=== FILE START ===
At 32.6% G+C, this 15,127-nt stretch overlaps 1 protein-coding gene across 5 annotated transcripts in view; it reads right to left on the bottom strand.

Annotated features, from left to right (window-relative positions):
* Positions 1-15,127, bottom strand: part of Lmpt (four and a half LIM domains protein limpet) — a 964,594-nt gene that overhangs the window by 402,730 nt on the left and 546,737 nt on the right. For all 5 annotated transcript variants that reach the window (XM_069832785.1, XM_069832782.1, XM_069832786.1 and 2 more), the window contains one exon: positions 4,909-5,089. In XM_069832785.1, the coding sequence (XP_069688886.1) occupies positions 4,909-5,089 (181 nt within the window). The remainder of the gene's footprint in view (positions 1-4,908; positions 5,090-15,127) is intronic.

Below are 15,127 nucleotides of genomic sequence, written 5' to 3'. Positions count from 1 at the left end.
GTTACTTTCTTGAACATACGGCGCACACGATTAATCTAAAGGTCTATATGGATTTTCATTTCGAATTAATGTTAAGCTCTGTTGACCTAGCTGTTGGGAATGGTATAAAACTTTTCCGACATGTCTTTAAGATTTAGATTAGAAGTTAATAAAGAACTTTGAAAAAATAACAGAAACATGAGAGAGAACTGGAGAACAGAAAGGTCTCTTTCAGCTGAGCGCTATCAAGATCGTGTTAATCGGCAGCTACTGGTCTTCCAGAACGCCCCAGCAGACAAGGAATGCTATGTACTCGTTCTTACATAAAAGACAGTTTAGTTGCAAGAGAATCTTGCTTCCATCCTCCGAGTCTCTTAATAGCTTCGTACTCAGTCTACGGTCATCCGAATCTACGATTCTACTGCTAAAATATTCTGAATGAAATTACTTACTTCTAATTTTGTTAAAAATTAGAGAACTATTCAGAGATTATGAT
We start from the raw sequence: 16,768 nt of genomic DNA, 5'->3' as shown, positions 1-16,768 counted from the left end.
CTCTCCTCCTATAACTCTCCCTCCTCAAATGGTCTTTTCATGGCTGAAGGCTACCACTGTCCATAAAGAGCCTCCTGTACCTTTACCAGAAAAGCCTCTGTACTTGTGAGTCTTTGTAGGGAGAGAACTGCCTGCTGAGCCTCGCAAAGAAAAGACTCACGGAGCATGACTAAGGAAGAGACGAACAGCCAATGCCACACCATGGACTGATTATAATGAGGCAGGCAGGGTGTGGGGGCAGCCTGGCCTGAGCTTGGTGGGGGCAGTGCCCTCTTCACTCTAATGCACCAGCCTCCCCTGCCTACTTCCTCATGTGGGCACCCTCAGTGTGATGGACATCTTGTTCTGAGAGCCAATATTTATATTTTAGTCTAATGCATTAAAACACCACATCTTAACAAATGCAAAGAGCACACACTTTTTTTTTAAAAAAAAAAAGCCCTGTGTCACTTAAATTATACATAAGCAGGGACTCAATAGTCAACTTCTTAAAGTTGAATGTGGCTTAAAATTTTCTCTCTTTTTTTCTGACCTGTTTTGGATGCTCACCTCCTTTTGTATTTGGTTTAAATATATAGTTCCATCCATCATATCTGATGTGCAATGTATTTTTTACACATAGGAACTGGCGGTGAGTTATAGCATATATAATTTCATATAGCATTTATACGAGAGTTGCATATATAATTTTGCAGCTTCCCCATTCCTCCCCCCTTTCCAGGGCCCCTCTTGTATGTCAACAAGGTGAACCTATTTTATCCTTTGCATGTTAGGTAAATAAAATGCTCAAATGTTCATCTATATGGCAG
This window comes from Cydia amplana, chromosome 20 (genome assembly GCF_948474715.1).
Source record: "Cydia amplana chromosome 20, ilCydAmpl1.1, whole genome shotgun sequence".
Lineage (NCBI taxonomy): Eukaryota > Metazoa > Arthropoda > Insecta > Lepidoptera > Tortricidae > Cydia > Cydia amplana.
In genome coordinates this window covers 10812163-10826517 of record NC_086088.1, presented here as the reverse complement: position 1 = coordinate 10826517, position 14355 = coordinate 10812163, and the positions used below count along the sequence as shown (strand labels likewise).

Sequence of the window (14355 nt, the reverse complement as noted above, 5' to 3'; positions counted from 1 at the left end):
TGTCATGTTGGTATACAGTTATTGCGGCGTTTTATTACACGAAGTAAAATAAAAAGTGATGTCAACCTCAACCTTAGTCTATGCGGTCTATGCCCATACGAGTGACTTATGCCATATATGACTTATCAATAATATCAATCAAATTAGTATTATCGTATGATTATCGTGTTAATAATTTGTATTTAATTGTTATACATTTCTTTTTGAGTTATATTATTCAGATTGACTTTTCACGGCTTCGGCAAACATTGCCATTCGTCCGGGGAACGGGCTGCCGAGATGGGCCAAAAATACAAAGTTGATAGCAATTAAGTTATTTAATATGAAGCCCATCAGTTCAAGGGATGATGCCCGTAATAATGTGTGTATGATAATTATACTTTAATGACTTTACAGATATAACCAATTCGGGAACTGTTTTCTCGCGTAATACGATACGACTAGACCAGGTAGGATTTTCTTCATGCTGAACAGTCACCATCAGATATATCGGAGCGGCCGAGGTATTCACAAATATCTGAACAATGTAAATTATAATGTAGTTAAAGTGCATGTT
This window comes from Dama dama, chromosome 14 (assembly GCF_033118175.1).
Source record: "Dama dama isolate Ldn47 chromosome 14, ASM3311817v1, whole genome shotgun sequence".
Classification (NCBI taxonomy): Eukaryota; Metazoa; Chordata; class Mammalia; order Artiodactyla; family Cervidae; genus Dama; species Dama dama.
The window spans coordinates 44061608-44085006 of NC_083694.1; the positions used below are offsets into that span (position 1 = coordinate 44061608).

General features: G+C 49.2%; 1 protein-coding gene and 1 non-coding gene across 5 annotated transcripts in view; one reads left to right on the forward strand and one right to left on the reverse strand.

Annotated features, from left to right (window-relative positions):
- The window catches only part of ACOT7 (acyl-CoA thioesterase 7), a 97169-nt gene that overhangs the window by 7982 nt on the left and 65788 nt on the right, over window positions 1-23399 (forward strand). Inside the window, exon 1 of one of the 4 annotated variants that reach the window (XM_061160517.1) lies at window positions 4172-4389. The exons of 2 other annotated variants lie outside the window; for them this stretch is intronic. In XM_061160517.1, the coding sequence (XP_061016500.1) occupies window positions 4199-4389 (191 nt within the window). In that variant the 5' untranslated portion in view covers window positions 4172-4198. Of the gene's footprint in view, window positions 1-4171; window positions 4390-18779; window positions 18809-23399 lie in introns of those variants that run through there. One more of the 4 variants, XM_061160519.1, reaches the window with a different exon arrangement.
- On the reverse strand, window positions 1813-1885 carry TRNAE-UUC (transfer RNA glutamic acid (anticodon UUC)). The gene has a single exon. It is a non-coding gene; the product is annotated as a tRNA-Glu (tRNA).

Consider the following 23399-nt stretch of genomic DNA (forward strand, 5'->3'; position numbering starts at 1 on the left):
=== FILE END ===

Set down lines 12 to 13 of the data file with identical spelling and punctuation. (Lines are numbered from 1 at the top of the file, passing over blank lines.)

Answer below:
Sequence of the window (14355 nt, the reverse complement as noted above, 5' to 3'; positions counted from 1 at the left end):
TGTCATGTTGGTATACAGTTATTGCGGCGTTTTATTACACGAAGTAAAATAAAAAGTGATGTCAACCTCAACCTTAGTCTATGCGGTCTATGCCCATACGAGTGACTTATGCCATATATGACTTATCAATAATATCAATCAAATTAGTATTATCGTATGATTATCGTGTTAATAATTTGTATTTAATTGTTATACATTTCTTTTTGAGTTATATTATTCAGATTGACTTTTCACGGCTTCGGCAAACATTGCCATTCGTCCGGGGAACGGGCTGCCGAGATGGGCCAAAAATACAAAGTTGATAGCAATTAAGTTATTTAATATGAAGCCCATCAGTTCAAGGGATGATGCCCGTAATAATGTGTGTATGATAATTATACTTTAATGACTTTACAGATATAACCAATTCGGGAACTGTTTTCTCGCGTAATACGATACGACTAGACCAGGTAGGATTTTCTTCATGCTGAACAGTCACCATCAGATATATCGGAGCGGCCGAGGTATTCACAAATATCTGAACAATGTAAATTATAATGTAGTTAAAGTGCATGTT